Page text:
days until the election. Unite for Equality. Like never before.
Throughout the Lenten season, HRC will share devotionals from faith leaders, LGBTQ people and allies.
People -- including the LGBTQ faithful -- look to their faith as a source of guidance and inspiration. Throughout the Lenten season, HRC will share devotionals from faith leaders, LGBTQ people and allies. The campaign seeks to create an environment in which LGBTQ people of faith and their allies can practice the spiritual traditions of their faith in a welcoming, inclusive environment.
The Lenten season marks the days leading up to Jesus' crucifixion and subsequent resurrection. For Christians, the resurrection is both a celebration of life and a reminder that people continue to suffer, including members of the LGBTQ community.
It is important to note that the season of Lent is observed by many Christian denominations and may not resonate with all readers. With this series, HRC seeks to amplify and honor the voices of LGBTQ-affirming faith leaders in many religious traditions.
Today’s post is a reflection on John 2:1-11, and it comes from Bishop Karen P. Oliveto of the Mountain Sky Area of the United Methodist Church.
For more about the Lenten Devotional, visit hrc.im/Lent.
Mary always knew there was something special about her boy. The signs she saw from the very beginning were coming to fruition in the way he moved in the world, at social functions, with his friends -- proving to her what she had wanted to deny.
He had become more than just her boy, someone who was with her wherever she went; he was becoming the man he was created to be.
Mary suffered in the way that only a mother could, holding many conflicting and confusing emotions in her heart: sadness and joy, grief and hope, denial and anticipation.
But it was a unexpected crisis at a wedding feast that led Mary to not only embrace her son’s destiny, but to encourage him on his path, despite his own reluctance at the time.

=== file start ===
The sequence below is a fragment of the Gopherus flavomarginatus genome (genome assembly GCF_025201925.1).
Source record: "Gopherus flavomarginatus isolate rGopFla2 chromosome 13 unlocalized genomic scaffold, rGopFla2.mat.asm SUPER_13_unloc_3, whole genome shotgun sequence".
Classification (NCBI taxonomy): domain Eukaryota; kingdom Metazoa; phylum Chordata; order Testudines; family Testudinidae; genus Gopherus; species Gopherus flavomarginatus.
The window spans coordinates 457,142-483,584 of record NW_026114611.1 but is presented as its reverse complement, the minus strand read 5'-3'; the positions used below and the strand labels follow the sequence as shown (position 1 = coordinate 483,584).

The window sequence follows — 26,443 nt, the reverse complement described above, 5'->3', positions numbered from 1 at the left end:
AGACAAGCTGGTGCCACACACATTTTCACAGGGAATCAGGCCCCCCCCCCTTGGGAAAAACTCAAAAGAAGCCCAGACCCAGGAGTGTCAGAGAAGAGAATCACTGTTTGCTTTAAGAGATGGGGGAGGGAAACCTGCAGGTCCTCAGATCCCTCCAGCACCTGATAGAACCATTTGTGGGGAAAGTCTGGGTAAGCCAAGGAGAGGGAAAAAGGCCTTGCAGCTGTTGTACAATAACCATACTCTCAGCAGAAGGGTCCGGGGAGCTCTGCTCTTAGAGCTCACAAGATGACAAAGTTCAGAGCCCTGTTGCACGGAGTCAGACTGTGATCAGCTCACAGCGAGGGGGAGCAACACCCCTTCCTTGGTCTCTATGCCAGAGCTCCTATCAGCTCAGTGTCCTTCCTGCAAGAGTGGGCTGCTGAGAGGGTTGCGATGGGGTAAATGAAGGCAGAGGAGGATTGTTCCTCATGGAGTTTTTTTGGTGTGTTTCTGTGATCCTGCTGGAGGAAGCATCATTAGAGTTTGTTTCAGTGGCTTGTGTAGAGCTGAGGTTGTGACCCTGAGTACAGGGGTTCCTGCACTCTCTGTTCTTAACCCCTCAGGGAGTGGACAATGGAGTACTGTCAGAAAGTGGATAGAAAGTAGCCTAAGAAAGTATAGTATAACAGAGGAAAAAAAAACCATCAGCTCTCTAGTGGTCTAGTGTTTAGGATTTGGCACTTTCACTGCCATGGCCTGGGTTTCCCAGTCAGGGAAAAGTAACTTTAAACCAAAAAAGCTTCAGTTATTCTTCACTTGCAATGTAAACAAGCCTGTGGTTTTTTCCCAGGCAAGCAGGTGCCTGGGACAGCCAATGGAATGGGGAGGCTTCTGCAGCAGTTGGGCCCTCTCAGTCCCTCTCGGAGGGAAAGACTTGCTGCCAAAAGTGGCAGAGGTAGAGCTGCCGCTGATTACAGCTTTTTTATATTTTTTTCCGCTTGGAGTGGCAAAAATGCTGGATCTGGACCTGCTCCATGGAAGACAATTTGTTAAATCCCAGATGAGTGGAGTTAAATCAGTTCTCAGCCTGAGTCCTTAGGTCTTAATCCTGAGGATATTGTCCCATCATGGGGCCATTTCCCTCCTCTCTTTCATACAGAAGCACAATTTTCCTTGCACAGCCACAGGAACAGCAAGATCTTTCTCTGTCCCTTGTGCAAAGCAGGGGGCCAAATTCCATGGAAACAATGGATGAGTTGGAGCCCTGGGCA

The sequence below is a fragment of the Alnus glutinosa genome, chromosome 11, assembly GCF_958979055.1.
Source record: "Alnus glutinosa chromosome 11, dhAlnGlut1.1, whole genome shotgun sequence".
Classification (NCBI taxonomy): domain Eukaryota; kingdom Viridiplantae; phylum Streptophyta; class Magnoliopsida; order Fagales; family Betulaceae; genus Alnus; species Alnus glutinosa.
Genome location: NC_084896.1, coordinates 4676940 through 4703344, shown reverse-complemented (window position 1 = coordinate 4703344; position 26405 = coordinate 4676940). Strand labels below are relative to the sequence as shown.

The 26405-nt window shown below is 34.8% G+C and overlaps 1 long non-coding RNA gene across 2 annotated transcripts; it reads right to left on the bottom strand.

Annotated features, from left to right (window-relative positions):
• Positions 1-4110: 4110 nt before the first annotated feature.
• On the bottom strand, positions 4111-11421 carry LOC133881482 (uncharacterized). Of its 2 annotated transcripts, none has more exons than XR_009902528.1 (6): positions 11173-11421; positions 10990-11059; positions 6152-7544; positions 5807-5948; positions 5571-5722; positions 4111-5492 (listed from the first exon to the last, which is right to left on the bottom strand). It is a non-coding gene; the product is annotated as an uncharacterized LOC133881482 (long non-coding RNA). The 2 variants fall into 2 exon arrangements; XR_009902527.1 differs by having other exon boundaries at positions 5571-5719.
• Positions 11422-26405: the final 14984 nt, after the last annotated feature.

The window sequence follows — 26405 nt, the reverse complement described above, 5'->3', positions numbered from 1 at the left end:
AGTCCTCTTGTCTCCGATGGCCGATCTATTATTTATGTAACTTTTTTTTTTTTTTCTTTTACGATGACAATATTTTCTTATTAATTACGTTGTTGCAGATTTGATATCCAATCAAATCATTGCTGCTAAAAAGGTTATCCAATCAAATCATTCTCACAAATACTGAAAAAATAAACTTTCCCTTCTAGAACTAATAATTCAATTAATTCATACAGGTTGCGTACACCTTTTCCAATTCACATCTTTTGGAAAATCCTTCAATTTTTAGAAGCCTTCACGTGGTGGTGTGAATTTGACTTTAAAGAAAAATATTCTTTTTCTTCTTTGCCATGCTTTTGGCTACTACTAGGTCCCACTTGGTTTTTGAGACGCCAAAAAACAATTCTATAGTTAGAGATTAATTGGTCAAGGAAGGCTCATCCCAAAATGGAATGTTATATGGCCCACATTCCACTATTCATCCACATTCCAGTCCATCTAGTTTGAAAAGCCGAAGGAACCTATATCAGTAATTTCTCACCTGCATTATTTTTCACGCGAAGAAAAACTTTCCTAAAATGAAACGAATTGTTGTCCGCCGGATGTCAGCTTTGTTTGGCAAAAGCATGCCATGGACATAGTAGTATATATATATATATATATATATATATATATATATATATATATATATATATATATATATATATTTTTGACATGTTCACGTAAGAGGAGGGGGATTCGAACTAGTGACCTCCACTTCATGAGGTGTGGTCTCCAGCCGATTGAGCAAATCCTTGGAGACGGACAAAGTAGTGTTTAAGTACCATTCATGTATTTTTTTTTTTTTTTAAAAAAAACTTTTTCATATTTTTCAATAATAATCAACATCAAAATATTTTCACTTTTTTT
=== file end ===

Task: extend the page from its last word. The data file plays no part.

“Jesus,” she said to him,“they have no wine.”
Her implication was clear. And though Jesus responded, “Mother, it’s not my time,” at his mother’s urging, he did perform what we know as the miracle at the Wedding at Cana -- turning water into wine.
By claiming who he was created to be as God’s beloved Son, Jesus offers us a very basic lesson on the importance of coming out. Not only is coming out good and healthy for the individual, who can now live into the fullness of their God-given truth, but the community benefits as well. If Jesus hadn’t shown up, the wedding would have been ruined and the joy of the day would have been overshadowed by despair and disappointment.
Jesus models for us the importance of people being allowed to grow into their God-given selves, blessed by God, affirmed by those around them and supported by the community. In a way, the Wedding at Cana was Jesus’ coming out party. What is yours? How does your coming out benefit the larger community of which you are a part? How can you create space for others to speak their truths? God expects no less of us!
The Lenten Devotional is a faith-driven resource that compiles meditations written by 47 faith leaders from across the U.S. This project and other public education work with faith leaders in HRC's Project One America states and HRC's Religion and Faith Program is made possible in part by the generous support of the E. Rhodes and Leona B. Carpenter Foundation.